SAN JOSE (AP) — The nation's largest city without fluoridated drinking water will finally add tooth decay-fighting fluoride to its water, ending years of debate over how San Jose should treat its tap water.
Even so, residents of San Jose will only get a diluted amount of fluoride in their water for the next two years, because funding approved unanimously by the Santa Clara Valley Water District on Tuesday will not cover the cost of retrofitting all the wells necessary to provide the optimal level of fluoride.
While San Francisco began fluoridating water in the 1950s, the diversity of water sources and the complexity of San Jose's water system held up the process in California's third-largest city.
In recent years, critics of fluoridation have packed public meetings arguing that the chemical isn't safe, and that too much flouride can pit teeth, aggravate thyroid problems and cause other ailments, all claims health officials refute.
Public health advocates see the move as a major advance for residents.
The county's health officer, Dr. Marty Fenstersheib, said the decision would go a long way toward addressing poor dental health among children in the county, which he called a pervasive problem.
One-third of the county's children have at least one cavity by the time they start school, and some even need root canals on their baby teeth, Fenstersheib said.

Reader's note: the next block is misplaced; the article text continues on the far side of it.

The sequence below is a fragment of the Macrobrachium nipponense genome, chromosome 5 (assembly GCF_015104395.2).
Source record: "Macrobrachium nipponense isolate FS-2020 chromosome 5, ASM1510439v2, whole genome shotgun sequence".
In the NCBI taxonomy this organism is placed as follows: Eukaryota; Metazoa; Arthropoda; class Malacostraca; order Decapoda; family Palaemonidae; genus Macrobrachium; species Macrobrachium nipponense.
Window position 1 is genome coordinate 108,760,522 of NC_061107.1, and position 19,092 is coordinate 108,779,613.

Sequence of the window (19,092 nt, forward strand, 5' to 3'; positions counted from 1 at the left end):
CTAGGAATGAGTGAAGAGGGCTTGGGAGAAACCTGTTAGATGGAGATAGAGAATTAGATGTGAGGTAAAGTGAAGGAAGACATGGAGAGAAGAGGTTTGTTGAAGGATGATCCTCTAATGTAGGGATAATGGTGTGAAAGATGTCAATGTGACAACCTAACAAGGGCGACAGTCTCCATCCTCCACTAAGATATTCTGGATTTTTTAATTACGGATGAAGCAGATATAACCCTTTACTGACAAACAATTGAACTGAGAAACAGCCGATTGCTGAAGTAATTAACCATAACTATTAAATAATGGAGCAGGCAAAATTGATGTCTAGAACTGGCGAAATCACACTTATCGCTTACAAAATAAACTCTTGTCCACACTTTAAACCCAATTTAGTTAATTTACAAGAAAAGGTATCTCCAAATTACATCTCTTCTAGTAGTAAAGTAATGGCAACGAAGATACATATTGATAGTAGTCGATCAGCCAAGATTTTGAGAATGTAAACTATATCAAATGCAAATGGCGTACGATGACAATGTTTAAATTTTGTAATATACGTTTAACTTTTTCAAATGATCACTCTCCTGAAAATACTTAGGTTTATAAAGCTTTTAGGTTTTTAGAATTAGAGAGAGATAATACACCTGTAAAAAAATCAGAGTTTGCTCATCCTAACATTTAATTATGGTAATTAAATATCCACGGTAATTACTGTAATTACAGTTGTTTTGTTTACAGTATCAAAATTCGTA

"When we talk to school nurses, they say kids come to school all the time with terrible dental issues and aren't ready to learn," Fenstersheib said."They can't concentrate."
It will take about two years to finish details and retrofit water plants to bring the additive to the city's taps.
The water district will pay for the $6.6 million needed to retrofit its three main plants through a public-private partnership, but its largest customer, San Jose Water Co., will need to come up with an additional $18 million to retrofit dozens of its wells.
Flouridating water has been found to decrease children's cavities by as much as 40 percent, according to The Health Trust, the nation's largest provider of children's dental services.
"This is a great day for the children of Santa Clara County," said Frederick J. Ferrer, CEO of the trust, which is contributing $1 million to the fluoridation project.